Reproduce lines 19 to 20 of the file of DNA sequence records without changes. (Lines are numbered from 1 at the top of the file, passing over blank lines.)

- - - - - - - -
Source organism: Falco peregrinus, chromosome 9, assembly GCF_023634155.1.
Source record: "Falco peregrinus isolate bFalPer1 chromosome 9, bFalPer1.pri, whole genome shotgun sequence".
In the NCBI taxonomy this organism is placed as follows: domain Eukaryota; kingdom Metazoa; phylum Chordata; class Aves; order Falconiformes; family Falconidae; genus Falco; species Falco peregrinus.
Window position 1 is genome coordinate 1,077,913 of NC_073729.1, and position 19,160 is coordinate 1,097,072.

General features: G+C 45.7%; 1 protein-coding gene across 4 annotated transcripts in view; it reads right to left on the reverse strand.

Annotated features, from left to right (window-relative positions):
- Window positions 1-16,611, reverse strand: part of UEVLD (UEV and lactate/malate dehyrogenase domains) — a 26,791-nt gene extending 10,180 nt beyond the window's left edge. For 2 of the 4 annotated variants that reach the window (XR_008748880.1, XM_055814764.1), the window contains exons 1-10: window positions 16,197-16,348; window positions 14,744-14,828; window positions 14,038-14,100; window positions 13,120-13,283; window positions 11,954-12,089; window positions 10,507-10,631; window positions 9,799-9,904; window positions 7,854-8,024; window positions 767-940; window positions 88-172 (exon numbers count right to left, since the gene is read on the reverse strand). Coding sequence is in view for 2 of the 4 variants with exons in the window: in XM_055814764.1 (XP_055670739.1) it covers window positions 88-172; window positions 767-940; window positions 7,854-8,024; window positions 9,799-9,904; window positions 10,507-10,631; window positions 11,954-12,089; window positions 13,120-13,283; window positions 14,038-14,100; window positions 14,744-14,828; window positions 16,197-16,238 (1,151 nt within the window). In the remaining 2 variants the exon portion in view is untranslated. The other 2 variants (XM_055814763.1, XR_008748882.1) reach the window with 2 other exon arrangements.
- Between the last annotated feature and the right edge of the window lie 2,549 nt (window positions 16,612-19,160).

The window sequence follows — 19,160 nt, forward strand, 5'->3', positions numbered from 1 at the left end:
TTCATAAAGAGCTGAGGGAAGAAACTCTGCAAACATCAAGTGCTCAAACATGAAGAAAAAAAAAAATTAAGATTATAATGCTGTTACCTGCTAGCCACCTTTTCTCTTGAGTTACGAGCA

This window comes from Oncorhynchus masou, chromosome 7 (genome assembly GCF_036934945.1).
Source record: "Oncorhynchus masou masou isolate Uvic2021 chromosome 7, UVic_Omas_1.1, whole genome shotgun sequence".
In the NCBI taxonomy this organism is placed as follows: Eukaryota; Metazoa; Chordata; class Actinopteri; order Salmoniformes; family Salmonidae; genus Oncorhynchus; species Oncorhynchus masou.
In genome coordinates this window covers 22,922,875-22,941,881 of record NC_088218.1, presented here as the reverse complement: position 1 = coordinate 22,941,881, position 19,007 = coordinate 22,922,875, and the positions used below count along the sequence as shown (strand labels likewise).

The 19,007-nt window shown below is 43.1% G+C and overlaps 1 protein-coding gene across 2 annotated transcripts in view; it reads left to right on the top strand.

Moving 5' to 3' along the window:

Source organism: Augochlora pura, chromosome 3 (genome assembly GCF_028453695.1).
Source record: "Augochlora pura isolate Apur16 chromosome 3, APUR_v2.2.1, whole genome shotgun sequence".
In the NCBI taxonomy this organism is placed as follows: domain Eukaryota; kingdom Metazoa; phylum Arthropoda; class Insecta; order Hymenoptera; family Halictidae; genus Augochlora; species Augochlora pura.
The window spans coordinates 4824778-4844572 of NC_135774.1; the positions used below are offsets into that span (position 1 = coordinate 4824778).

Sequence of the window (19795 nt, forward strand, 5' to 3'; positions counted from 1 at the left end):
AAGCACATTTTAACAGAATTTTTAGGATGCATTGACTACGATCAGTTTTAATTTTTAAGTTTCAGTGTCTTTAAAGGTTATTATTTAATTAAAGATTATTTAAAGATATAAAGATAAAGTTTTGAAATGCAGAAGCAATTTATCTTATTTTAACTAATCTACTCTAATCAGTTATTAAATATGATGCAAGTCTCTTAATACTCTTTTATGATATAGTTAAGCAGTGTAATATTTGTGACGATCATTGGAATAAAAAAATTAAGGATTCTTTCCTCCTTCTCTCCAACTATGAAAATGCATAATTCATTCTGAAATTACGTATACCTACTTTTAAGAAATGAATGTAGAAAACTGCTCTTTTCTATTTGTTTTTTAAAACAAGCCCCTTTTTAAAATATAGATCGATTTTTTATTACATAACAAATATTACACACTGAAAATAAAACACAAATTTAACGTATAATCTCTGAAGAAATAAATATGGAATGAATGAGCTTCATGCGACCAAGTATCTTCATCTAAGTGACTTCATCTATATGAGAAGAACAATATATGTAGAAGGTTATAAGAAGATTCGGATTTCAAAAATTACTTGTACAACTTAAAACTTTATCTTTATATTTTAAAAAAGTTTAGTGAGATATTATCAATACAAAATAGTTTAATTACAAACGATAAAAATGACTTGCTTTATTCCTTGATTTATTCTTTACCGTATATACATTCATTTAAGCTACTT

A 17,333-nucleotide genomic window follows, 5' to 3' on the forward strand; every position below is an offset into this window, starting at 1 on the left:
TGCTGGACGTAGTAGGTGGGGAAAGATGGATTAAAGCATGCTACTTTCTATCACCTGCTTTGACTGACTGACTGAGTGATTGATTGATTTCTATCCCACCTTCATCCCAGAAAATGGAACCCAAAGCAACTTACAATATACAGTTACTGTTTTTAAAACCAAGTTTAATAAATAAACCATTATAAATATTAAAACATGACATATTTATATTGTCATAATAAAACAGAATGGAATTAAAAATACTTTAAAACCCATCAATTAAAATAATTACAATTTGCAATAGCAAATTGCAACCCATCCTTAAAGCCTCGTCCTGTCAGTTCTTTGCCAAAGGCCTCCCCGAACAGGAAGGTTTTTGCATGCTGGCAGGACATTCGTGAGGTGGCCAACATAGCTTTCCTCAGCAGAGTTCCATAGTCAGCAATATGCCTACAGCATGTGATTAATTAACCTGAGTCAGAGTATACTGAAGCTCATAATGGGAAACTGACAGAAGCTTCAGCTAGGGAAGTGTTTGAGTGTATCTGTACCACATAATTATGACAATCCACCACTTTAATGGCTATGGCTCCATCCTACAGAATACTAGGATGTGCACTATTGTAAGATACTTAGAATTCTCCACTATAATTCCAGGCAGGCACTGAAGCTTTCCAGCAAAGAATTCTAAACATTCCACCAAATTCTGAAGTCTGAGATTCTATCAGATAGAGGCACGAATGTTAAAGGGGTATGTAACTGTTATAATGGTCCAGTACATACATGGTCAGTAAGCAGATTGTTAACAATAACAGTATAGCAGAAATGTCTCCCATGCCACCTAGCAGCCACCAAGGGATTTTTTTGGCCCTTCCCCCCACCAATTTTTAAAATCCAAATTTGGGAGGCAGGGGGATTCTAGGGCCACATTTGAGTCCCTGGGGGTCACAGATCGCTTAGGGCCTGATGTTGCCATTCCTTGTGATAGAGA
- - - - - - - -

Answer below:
In the NCBI taxonomy this organism is placed as follows: domain Eukaryota; kingdom Metazoa; phylum Arthropoda; class Insecta; order Hymenoptera; family Halictidae; genus Augochlora; species Augochlora pura.
The window spans coordinates 4824778-4844572 of NC_135774.1; the positions used below are offsets into that span (position 1 = coordinate 4824778).